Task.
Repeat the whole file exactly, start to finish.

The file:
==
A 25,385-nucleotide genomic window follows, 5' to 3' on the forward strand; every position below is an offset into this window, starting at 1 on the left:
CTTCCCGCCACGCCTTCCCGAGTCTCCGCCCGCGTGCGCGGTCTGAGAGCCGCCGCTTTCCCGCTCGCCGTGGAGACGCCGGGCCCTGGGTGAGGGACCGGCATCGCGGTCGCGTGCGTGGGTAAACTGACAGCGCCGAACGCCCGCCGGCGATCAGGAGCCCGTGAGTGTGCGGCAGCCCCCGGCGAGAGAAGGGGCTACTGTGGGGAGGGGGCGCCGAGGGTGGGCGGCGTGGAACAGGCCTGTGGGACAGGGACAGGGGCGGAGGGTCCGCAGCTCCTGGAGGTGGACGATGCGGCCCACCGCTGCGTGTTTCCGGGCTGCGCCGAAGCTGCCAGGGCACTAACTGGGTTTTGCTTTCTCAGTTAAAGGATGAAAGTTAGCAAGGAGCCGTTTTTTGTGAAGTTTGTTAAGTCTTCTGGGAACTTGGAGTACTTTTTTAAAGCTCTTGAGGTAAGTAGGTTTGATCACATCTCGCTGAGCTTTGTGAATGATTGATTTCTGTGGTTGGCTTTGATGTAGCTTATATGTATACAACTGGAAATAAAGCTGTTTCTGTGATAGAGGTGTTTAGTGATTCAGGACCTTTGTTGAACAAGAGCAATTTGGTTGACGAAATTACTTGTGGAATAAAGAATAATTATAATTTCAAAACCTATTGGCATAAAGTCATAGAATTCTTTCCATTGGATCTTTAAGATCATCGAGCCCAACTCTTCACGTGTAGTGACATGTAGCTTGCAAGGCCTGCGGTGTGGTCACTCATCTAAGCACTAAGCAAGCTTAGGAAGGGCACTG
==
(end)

A 25,385-nucleotide genomic window follows, 5' to 3' on the forward strand; every position below is an offset into this window, starting at 1 on the left:
CTTCCCGCCACGCCTTCCCGAGTCTCCGCCCGCGTGCGCGGTCTGAGAGCCGCCGCTTTCCCGCTCGCCGTGGAGACGCCGGGCCCTGGGTGAGGGACCGGCATCGCGGTCGCGTGCGTGGGTAAACTGACAGCGCCGAACGCCCGCCGGCGATCAGGAGCCCGTGAGTGTGCGGCAGCCCCCGGCGAGAGAAGGGGCTACTGTGGGGAGGGGGCGCCGAGGGTGGGCGGCGTGGAACAGGCCTGTGGGACAGGGACAGGGGCGGAGGGTCCGCAGCTCCTGGAGGTGGACGATGCGGCCCACCGCTGCGTGTTTCCGGGCTGCGCCGAAGCTGCCAGGGCACTAACTGGGTTTTGCTTTCTCAGTTAAAGGATGAAAGTTAGCAAGGAGCCGTTTTTTGTGAAGTTTGTTAAGTCTTCTGGGAACTTGGAGTACTTTTTTAAAGCTCTTGAGGTAAGTAGGTTTGATCACATCTCGCTGAGCTTTGTGAATGATTGATTTCTGTGGTTGGCTTTGATGTAGCTTATATGTATACAACTGGAAATAAAGCTGTTTCTGTGATAGAGGTGTTTAGTGATTCAGGACCTTTGTTGAACAAGAGCAATTTGGTTGACGAAATTACTTGTGGAATAAAGAATAATTATAATTTCAAAACCTATTGGCATAAAGTCATAGAATTCTTTCCATTGGATCTTTAAGATCATCGAGCCCAACTCTTCACGTGTAGTGACATGTAGCTTGCAAGGCCTGCGGTGTGGTCACTCATCTAAGCACTAAGCAAGCTTAGGAAGGGCACTG